Instrumentation & Measurement Magazine 24-9 - 5

Monolithic Picosecond Silicon
Pixel Sensors for Future Physics:
Experiments and Applications
Giuseppe Iacobucci, Lorenzo Paolozzi and Pierpaolo Valerio
P
article-physics, space research and several other
fields of basic and applied science necessitate the
production of large area detectors made by a new
generation of thin sensors able to provide, at the same time, excellent
position and time resolution.
In the case of high-energy physics experiments, for example,
with the advent of the very large number of collisions per
bunch crossing foreseen at the High-Luminosity Large Hadron
Collider (HL-LHC) (HL-LHC) and at the future Future Circular
Collider (FCC), the density of particles close to the interaction
point due to the pileup of events will be so high that efficient
pattern-recognition and track-reconstruction will not be possible
without precise timing information. At the HL-LHC, 4D
event reconstruction will be achieved by two different detectors,
specialised either in space or in time measurement. This
expensive and complex solution will not be sustainable beyond
the HL-LHC. Monolithic Active Pixel Sensors (MAPS)
[1], which contain the sensor in the same CMOS substrate utilized
for the electronics, might provide a viable solution. MAPS
are particularly appealing since they offer all the advantages
of an industrial standard processing, avoiding the production
complexity and high cost of the bump-bonded hybrid pixel
sensors that are commonly used in high-energy physics. MAPS
are used in STAR, Mu3e and in the ALICE tracker upgrade and
were proposed for the ATLAS HL-LHC pixel upgrade.
A research project to develop MAPS able to provide accurate
space resolution and time resolution better than 10 ps is
ongoing at the University of Geneva, Switzerland. The strategy
we followed is to produce a low-noise fast amplifier using
silicon-germanium (SiGe) BiCMOS technology combined
with a novel sensor concept.
Timing with Silicon Sensors
The time resolution of silicon detectors depends on the noise
and on the fluctuations of the signal current Iind
induced by
ionizing particles. This current is expressed by the ShockleyRamo
theorem:

I qv E
i
ind  
December 2021


i d W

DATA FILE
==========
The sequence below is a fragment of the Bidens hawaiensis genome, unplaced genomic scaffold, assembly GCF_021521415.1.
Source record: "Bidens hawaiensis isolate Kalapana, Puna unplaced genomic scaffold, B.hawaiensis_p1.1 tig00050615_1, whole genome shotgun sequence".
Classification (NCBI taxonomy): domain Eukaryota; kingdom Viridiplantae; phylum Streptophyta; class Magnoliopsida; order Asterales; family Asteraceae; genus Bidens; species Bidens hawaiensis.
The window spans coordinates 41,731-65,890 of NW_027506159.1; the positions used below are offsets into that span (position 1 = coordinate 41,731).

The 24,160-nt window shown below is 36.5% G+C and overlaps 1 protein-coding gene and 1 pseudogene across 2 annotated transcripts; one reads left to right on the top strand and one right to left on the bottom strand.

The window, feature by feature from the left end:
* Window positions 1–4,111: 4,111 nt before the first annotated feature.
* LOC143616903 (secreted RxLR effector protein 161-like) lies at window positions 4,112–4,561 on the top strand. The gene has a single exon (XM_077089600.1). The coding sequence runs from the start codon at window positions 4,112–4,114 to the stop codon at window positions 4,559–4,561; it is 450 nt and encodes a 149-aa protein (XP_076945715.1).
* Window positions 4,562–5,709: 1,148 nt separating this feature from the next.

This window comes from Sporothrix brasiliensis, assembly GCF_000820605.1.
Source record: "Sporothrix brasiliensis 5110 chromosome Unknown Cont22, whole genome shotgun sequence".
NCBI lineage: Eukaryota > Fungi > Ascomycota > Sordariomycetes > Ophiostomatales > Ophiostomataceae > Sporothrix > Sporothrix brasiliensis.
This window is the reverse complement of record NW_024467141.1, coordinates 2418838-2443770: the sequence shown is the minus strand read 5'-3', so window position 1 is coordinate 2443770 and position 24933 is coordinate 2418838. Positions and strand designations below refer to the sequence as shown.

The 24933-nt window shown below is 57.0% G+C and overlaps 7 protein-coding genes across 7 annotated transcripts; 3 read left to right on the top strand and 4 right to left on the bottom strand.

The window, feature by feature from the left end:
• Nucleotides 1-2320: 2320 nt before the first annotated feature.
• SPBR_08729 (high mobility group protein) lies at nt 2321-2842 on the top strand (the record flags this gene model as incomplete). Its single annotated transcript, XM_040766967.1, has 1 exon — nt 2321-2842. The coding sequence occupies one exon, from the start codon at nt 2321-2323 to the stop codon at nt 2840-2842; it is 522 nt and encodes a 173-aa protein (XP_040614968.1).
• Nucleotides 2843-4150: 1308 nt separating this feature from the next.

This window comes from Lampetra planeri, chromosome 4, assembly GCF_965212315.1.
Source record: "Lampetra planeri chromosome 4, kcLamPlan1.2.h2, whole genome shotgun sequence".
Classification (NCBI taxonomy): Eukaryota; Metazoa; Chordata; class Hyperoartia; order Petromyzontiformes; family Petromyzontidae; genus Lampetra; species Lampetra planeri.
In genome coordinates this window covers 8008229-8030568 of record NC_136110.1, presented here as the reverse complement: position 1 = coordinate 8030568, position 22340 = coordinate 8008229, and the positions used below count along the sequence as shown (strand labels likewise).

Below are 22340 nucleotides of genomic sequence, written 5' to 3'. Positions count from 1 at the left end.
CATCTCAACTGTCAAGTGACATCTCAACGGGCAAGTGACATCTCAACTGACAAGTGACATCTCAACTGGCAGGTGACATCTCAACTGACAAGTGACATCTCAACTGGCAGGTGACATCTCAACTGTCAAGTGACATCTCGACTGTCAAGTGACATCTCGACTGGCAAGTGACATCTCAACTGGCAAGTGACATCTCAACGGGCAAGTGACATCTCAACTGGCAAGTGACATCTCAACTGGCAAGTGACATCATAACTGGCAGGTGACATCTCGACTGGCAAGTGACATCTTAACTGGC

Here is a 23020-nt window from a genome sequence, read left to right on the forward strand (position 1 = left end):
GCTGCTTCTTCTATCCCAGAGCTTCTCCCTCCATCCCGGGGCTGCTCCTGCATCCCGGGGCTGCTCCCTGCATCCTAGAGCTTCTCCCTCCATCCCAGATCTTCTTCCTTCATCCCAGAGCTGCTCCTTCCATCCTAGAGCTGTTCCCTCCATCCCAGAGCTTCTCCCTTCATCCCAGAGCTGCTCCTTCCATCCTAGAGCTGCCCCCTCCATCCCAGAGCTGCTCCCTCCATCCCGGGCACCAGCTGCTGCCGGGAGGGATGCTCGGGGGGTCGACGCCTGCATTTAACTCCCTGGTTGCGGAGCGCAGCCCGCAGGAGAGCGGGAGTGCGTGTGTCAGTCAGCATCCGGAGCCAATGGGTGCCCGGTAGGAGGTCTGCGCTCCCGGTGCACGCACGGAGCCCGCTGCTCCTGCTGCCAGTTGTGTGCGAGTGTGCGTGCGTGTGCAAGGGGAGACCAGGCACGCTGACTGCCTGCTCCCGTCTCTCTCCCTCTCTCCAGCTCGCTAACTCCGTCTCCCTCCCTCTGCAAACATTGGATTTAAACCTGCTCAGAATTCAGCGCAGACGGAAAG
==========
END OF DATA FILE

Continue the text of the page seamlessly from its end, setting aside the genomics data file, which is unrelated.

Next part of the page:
(1)
where qi are the charge carriers moving inside the silicon, d
is the weighting field,
v

the drift velocity of the carriers and W
expressing the coupling of the charge qi
E

in the silicon with the
readout electrode.
The factors contributing to the time resolution, and our approach
to exploit them at best, are weighting field uniformity,
capacitance matching, electronics noise and Landau noise,
presented here.
Weighting Field Uniformity
A uniform signal induction independent of the charge carrier
position in the sensor is necessary to minimize the time jitter.
This can be achieved by implementing a readout based on a
planar geometry, with pixel electrodes much wider than the
silicon bulk thickness, small inter-pixel distance and saturated
carrier drift velocity. In this condition, the drift velocity and
the electric field are both constant scalar numbers, and the induced
current can be expressed with the simple formula:
Iq
D
ind  
i
v d
i
(2)
where D is the distance between the pixel electrode and the
backplane electrode. Such working condition has an impact
on the pixel capacitance, which will be larger than the typical
value of a tracking pixel detector with equivalent space resolution.
In our approach, we favor a geometry with large pixel
area w.r.t. drift distance.
Capacitance Matching
A larger pixel capacitance translates to stricter requirements on
the front-end electronics, in particular on the high frequency
performance of the amplifier: the transistor needs to have an
input capacitance comparable to the pixel in order to match
the detector capacitance and effectively transfer charge from
the pixel to the amplifier. To match the pixel capacitance without
disrupting the performance of the amplifier, it is necessary
to exploit the Miller effect to increase the transistor feedback
capacitance from approximately 1fF to a few tens of fF. This
technique is effective if the voltage gain of the amplifier is
IEEE Instrumentation & Measurement Magazine
1094-6969/21/$25.00©2021IEEE
5
is

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